Want to see what the Earth looks like from the ISS? Click on this link to go to the ISS HD Earth Viewing web site for a view from one of several cameras mounted on the ISS as this screen capture shows. There are two additional maps that show the current position and orbital path of the ISS.
   
   
   

Click here to go to the Qué tal in the Current Skies web site for monthly observing information, or here to return to bobs-spaces.

May Apogee Moon

   Our Moon reaches apogee, (greatest distance from Earth), on Friday May 12th. At that time the Moon will more or less be at a distance of 31.84 Earth diameters (406,210 km or 252,407 miles) from the Earth.
   Does our Moon actually go around the Earth as this graphic shows? From our perspective on the Earth the Moon appears to circle around the Earth. However, in reality, the Moon orbits the Sun together with the Earth*


   The 16-day old waning gibbous Moon rises a few hours before midnight local time, and is located near the reddish star Antares in Scorpius the Scorpion, and the planet Saturn.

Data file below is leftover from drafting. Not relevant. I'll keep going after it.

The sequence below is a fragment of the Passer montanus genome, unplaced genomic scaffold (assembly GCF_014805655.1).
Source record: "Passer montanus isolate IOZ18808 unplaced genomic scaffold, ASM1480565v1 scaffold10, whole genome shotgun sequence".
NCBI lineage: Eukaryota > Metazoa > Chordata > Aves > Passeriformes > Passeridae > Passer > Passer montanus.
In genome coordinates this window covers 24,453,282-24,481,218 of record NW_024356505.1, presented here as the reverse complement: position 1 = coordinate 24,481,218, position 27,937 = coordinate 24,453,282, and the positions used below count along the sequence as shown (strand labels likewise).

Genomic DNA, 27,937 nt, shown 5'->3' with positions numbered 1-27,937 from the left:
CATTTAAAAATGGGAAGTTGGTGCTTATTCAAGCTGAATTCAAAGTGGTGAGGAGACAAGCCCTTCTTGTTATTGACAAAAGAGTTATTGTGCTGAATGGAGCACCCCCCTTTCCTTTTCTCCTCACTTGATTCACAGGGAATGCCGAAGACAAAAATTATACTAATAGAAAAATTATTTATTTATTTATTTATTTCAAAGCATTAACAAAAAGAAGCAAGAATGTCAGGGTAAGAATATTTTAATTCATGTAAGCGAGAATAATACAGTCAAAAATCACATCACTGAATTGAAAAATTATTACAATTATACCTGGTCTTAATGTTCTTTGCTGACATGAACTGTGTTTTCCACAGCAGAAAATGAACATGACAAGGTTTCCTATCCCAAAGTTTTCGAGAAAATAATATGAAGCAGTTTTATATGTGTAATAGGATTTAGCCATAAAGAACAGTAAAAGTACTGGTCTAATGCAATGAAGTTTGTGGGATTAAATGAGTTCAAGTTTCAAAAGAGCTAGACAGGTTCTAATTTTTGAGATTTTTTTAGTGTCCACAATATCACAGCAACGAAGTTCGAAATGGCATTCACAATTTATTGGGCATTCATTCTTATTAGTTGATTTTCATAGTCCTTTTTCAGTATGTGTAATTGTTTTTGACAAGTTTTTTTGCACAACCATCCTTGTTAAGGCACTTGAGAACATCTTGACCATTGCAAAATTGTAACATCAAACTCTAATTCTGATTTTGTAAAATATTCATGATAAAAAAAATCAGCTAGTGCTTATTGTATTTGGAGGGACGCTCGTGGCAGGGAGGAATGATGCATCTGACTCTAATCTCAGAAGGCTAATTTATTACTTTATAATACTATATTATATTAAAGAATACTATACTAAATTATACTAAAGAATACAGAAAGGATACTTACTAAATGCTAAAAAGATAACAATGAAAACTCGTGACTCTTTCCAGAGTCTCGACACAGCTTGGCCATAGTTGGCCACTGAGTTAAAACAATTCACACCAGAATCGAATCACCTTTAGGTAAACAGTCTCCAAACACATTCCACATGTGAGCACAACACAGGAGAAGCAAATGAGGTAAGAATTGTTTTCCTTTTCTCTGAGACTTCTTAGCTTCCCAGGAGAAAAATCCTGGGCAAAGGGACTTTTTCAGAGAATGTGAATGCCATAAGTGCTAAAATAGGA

*Click here to read my 2006 Scope on the Sky column “The Real Shape of the Moon’s Orbit”. (PDF)

Read this very informative article about the Earth-Moon system and their orbital motions, written by Joe Hanson. “Do We Orbit the Moon?”
   
   
   

Click here to go to the Qué tal in the Current Skies web site for monthly observing information, or here to return to bobs-spaces.

Moon – Spica Conjunction


   Monday evening May 8th watch for the 12.5-day old waxing gibbous Moon to be about 8o from the blue-white star Spica in the constellation Virgo the Harvest Maiden. Both will just barely fit within the field of view of 7×50 binoculars.
   

   
   
   
   
   
   

Click here to go to the Qué tal in the Current Skies web site for monthly observing information, or here to return to bobs-spaces.